By Cheryl Hackett
Mark Twain once said, “If you don’t like the weather in New England now, just wait a few minutes.” How many minutes do we have to wait? As I write this column in late March, snow gently falls outside my window in Newport, Rhode Island. I’m sure many of you agree that the epic winter of 2015 has given way to the spring of our discontent. A succession of blizzards and flurries delayed the rejuvenation of our 1811 Federal home in Newport by a couple of months. As a result, we’ve had to adjust our project’s scope and budget accordingly.
Needless to say, indoor plumbing never factored into the original design of our Federal home. During the late 19th century, a previous owner converted two corners of the house into makeshift bathrooms. When we purchased the house last summer, both bathrooms failed inspection and needed to be taken down to the studs for remodeling. We seized the opportunity to reconfigure the home’s floor plan to accommodate a first floor bathroom suited for aging in place, a spacious second floor master bathroom, and an additional smaller second floor bathroom that is in concert with the small space trend. We originally planned to have custom bathroom vanities made for our three bathrooms. However, to hasten the project along, we modified our vision and purchased vanities sold at a national home improvement store.
We are very pleased with the vanities. The trio feature quality wood construction, beautiful finishes and furniture-like details, cabinet hardware, slow close drawers, marble tops and back splashes and under-mount sinks. To achieve a custom look, we plan to pair the vanities with Federal style faucets, mirrors, and lighting. If we went the custom route, all of the above mentioned features would have to be purchased separately, the completion time would have been longer than buying built vanities and the final price point would have been significantly higher.
If you are designing a bathroom or remodeling an existing bathroom, a vanity will serve as the focal point of the room’s new aesthetic. As you plan your project, consider studying the websites of the top bathroom vanity sellers that include Home Depot, Lowes, Restoration Hardware, Pottery Barn, and Wayfair . The freestanding and wall mounted vanity options are endless and they range in size from 24 inches wide to 73 inches wide. Prices vary from $99 for a single sink vanity to over $4,000 for a double sink vanity. If you are budget-minded, remember to track the companies’ sales, clearance items, and outlet stores for discounts on your favorite vanity. If possible, set up email alerts with the companies so you can be notified of a sale.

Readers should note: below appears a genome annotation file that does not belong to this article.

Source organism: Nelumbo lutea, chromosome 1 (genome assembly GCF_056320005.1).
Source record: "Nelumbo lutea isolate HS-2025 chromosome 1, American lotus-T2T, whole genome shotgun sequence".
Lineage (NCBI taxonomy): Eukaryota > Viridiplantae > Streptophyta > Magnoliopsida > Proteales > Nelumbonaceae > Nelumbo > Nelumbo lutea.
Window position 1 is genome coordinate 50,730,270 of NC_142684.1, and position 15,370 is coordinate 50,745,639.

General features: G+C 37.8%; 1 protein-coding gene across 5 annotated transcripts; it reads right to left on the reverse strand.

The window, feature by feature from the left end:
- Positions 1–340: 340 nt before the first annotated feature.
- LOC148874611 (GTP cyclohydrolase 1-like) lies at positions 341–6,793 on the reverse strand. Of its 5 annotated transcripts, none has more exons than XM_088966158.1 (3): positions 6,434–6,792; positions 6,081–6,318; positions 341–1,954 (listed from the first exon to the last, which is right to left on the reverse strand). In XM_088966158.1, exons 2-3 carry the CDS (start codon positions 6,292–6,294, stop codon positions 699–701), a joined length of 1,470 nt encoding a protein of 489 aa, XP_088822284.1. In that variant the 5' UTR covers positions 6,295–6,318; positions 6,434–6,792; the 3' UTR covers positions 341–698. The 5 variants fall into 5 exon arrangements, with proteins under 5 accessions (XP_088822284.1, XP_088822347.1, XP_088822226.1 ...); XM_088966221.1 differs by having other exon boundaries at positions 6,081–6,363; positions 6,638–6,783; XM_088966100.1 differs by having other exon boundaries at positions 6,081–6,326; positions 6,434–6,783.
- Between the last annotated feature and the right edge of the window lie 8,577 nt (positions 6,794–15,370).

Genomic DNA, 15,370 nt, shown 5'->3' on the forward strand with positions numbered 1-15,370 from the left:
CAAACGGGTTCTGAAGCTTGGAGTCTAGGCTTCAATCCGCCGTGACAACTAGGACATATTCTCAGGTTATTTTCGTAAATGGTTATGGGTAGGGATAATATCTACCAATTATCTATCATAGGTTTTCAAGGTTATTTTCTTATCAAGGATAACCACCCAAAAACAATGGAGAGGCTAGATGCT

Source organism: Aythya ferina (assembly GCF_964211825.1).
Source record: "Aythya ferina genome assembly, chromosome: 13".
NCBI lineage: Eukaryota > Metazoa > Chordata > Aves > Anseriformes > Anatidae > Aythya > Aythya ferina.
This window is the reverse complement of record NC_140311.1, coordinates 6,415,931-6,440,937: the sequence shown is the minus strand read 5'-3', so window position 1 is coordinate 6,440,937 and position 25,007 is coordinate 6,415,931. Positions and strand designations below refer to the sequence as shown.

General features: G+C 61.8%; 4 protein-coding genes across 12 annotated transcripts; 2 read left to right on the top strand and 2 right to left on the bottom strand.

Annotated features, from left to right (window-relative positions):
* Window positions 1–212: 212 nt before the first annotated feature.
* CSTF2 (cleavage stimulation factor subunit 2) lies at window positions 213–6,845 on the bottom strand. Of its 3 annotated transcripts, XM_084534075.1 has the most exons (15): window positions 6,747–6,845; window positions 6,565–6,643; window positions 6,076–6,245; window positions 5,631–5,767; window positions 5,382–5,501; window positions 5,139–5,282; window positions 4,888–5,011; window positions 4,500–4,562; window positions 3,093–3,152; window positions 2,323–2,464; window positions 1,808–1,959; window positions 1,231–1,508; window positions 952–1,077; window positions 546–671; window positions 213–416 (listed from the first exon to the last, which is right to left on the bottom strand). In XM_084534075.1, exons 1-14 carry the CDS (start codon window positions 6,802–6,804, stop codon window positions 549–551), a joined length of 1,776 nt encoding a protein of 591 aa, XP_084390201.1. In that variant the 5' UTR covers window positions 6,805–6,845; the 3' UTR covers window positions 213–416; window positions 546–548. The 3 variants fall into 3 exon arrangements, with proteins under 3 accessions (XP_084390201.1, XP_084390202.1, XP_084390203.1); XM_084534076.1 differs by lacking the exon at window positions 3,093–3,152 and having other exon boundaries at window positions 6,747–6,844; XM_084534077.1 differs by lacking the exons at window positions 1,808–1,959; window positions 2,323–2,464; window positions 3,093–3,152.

When it comes to selecting vanities, one size does not fit all. Every bathroom from a powder room, to a guest bathroom, to a luxury suite requires different vanities and poses different design challenges.
There is no Place Like Home
One of the hottest design trends today addresses aging in place. Many homeowners are creating first floor bathrooms that meet the American Disability Act standards so they can remain at home during their golden years rather than transition into an assisted living facility. According to a report sponsored by the American Association of Retired Persons (AARP) in 2011 entitled, Aging in Place: A State Survey of Livability Policies and Practices by Nicholas Farber, JD and Douglas Shinkle, “Nearly 90 percent of people over age 65 indicate they want to stay in their home as long as possible, and four of five in that age bracket believe their current home is where they will always live. Accessible building standards allow older Americans to remain in their homes longer, instead of either spending money on retrofits or relocating to other housing.”
Architects and interior designers are heeding the call and designing residential bathrooms with wider doorways, safety bars, non-slip flooring, comfort height toilets, and showers with easy access and seating. Vanities are wall mounted at a height that accommodates a wheel chair. Faucets have lever handles for easy maneuverability. Mirrors that tilt are mounted above the vanity and can be adjusted with a slight touch of the hand. And easy to reach electrical outlets are installed on the wall beside the vanity or in the vanity itself. To ensure that your bathroom plan complies with ADA standards, consult with a design professional who is fluent with aging in place bathrooms.
Powder Rooms and Small Bathroom Vanities